“It’s a great pity you couldn’t have brought my brother-inlaw with you. It’s a great shame he should be in New York on such days as these.”
“Oh yes — it’s very stuffy,” said Lord Lambeth.
“It must be dreadful there,” said the pretty sister.
“I daresay he’s immensely taken up,” the young man returned with a sense of conscientiously yearning toward American realities.
“The gentlemen in America work too much,” his friend went on.
“Oh do they? Well, I daresay they like it,” he hopefully threw out.
“I don’t like it. One never sees them.”
“Don’t you really?” asked Lord Lambeth. “I shouldn’t have fancied that.”
“Have you come to study American manners?” the blue eyes and dark hair went on.
“Oh I don’t know. I just came over for the joke of it. I haven’t got long.” Then occurred a pause, after which he began again. “But he will turn up here, won’t he?”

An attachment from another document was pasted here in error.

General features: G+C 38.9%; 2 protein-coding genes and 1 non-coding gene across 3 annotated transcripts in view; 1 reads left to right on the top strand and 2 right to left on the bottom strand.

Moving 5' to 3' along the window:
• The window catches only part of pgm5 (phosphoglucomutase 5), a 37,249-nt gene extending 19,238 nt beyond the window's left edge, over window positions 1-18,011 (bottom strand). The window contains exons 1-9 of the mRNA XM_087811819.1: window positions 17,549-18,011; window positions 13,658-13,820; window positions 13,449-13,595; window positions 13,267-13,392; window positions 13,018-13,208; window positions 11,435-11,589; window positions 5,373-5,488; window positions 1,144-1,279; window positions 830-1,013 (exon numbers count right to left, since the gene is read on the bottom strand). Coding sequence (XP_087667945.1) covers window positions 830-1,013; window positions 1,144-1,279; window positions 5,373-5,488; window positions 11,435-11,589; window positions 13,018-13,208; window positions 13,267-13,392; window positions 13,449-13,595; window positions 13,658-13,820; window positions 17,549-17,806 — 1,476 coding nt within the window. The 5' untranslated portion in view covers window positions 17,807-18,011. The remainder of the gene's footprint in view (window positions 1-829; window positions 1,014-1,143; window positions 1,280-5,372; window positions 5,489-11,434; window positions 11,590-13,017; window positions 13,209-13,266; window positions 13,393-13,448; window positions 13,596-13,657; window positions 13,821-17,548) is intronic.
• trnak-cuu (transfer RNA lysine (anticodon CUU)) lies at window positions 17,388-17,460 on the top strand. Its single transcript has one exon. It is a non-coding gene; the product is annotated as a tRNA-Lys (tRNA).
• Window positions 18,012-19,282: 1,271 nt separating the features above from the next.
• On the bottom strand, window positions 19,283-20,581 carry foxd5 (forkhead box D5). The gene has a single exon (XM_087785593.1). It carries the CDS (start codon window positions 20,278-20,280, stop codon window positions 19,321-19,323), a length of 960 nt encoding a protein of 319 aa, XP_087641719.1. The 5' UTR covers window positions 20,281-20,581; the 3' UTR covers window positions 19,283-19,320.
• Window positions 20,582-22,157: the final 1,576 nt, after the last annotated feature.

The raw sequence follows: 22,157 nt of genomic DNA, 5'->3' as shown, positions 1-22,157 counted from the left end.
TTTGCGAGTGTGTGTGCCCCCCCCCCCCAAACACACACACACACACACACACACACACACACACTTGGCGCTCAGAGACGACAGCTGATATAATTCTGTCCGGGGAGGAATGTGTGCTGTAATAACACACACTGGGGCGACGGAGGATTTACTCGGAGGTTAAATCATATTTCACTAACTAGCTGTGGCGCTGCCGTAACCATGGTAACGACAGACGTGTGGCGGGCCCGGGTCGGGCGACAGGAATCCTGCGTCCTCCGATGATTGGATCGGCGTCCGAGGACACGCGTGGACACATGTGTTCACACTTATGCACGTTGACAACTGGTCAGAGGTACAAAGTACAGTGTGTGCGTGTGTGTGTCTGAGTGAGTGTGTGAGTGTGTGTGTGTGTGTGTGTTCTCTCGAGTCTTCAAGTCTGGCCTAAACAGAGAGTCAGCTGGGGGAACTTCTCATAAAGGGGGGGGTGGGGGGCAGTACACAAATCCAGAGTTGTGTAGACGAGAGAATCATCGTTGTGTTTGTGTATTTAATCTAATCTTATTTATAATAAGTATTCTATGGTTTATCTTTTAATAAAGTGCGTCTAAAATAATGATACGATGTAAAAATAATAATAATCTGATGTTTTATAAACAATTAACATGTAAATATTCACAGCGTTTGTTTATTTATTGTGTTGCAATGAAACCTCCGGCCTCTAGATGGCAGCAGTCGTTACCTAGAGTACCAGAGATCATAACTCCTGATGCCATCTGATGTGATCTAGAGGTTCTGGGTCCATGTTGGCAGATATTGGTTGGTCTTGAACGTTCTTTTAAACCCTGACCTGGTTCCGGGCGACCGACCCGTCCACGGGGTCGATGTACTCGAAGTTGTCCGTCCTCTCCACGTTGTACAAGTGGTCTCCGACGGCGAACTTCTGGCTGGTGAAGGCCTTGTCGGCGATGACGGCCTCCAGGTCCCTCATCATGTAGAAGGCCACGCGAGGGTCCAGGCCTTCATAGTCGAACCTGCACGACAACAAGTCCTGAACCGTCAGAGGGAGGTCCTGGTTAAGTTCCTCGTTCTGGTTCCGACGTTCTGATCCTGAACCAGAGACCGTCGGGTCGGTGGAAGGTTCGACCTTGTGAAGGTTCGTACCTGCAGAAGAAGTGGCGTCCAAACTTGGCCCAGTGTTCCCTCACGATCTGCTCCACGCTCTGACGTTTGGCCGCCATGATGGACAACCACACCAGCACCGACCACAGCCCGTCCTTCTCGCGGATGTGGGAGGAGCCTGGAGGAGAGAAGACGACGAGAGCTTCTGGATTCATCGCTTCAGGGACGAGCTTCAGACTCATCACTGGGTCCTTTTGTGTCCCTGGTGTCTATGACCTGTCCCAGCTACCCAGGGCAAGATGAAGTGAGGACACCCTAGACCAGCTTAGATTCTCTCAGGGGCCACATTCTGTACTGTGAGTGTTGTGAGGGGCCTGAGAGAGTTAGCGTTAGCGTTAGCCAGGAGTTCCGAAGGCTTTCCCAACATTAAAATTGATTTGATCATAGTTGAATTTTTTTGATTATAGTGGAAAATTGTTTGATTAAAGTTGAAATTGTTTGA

“I certainly hope he will. He must help to entertain you and Mr. Beaumont.”
Lord Lambeth looked at her from handsome eyes that were brown. “Do you suppose he’d have come down with us if we had pressed it?”
The pretty girl treated this as rather an easy conundrum. “I daresay he would,” she smiled.
“Really!” said the young Englishman. “Well, he was no end civil.”
His young woman seemed much amused; this at least was in her eyes, which freely met Lord Lambeth’s. “He would be. He’s a perfect husband. But all Americans are that,” she confidently continued.
“Really!” Lord Lambeth exclaimed again; and wondered whether all American ladies had such a passion for generalising as these two.